In each case the first column is leakage in nano-amperes per microfarad-Volt (cV) and the second column is percentage failure. The second column if the sweep voltage test results is the voltage at which the failure (sharply rising xcueewnt) occurs. The leakages of the sweep voltage test are lower than for the static voltage test.
It can be seen that the static and sweep voltage tests indicate a good outlook for powder samples 1, 2, 3, 4, 6, 7, 8, 9, 10, 11, 12, 13, 14, 20, 25, 26, 27, 28, 29, 30, 31, 32, 33, and 34; and this is backed up by life test results. Conversely, samples 5, 15, 16, 17, 18, 19, 21, 22, 23, and 24 are shown to be poorer performing powders, and that conclusion is also verified by life test results.
This example test was at a voltage rating of 20 volts. Further testing suggests that as the voltage rating decreases, the static voltage test is a more reliable indicator of solid capacitor performance.
TABLE 1______________________________________ Life Test Static Test DCL Sweep Test VBDSample % failures geometric mean (μA) mean (volts)______________________________________1 0.00% 1.28 69.802 5.00% 1.73 69.003 0.00% 1.56 63.104 0.00% 2.05 65.405 20.00% 6.18 61.606 0.00% 1.78 74.007 0.00% 1.30 73.008 5.00% 1.30 71.209 5.00% 1.21 75.5010 5.00% 0.78 74.3011 10.00% 2.06 68.9012 0.00% 0.94 69.2013 0.00% 1.74 76.6014 5.00% 1.91 74.3015 40.00% 12.41 54.8016 50.00% 53.97 45.3017 60.00% 41.07 39.0018 40.00% 31.66 51.0019 40.00% 5.08 51.4020 5.00% 2.43 59.5021 20.00% 4.42 54.4022 30.00% 10.27 57.7023 30.00% 11.40 52.2024 25.00% 5.82 61.1025 5.00% 2.76 73.1026 0.00% 1.36 77.1027 0.00% 1.62 72.9028 0.00% 2.39 74.2029 5.00% 2.32 72.1030 0.00% 2.38 73.9031 5.00% 3.73 71.5032 5.00% 3.35 69.8033 0.00% 3.25 73.3034 0.00% 1.22 77.10______________________________________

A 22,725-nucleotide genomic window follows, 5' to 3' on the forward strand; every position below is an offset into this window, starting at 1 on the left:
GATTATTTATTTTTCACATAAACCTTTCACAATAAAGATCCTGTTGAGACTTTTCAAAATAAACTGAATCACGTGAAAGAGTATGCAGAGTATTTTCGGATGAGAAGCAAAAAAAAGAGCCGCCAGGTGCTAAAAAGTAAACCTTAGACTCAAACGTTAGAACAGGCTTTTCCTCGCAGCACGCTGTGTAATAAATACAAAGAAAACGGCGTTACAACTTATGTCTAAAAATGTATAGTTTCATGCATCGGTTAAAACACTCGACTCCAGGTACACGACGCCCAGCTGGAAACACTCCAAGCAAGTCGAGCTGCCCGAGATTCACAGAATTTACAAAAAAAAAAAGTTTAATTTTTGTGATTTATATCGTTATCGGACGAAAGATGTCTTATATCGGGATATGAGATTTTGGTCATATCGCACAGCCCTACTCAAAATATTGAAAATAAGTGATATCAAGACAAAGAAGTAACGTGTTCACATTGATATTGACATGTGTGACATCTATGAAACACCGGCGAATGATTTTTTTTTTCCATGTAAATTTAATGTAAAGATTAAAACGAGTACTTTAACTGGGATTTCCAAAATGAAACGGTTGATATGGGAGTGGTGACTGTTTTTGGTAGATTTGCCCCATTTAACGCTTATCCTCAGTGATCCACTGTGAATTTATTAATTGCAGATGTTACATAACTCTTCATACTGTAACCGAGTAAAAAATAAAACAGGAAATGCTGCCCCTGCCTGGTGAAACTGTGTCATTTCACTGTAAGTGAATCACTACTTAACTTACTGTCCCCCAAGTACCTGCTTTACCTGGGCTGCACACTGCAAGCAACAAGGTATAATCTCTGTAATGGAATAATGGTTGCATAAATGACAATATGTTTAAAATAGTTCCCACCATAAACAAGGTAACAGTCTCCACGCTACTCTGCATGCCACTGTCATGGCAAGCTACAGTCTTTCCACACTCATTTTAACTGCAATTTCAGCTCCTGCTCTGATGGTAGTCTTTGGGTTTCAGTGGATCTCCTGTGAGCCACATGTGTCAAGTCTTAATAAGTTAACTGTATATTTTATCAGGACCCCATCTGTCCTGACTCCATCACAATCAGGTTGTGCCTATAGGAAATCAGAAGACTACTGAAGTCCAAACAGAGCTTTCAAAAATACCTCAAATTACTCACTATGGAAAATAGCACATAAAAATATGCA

It will now be apparent to those skilled in the art that other embodiments, improvements, details, and uses can be made consistent with the letter and spirit of the foregoing disclosure and within the scope of this patent, which is limited only by the following claims, construed in accordance with the patent law, including the doctrine of equivalents.
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|U.S. Classification||427/8, 205/790.5, 427/126.3, 361/529, 205/791.5, 427/79, 205/775, 29/25.03, 324/658, 361/523, 361/532|
|Cooperative Classification||G01R31/028, Y10T29/417|
|Dec 13, 1996||AS||Assignment|
Owner name: H.C. STARCK, INC., MASSACHUSETTS
Free format text: ASSIGNMENT OF ASSIGNORS INTEREST;ASSIGNOR:CREASI, RICHARD M., JR.;REEL/FRAME:008302/0743
Effective date: 19961211
|Aug 30, 2002||FPAY||Fee payment|
Year of fee payment: 4
|Oct 4, 2006||REMI||Maintenance fee reminder mailed|
|Mar 16, 2007||LAPS||Lapse for failure to pay maintenance fees|
|May 15, 2007||FP||Expired due to failure to pay maintenance fee|
Effective date: 20070316
|May 24, 2016||AS||Assignment|
Owner name: GLAS TRUST CORPORATION LIMITED, AS SECURITY AGENT
Free format text: SECURITY INTEREST;ASSIGNOR:H.C. STARCK INC.;REEL/FRAME:038701/0333
Effective date: 20160523
Owner name: GLAS TRUST CORPORATION LIMITED, AS SECURITY AGENT
Free format text: SECURITY INTEREST;ASSIGNOR:H.C. STARCK INC.;REEL/FRAME:038701/0219
Effective date: 20160523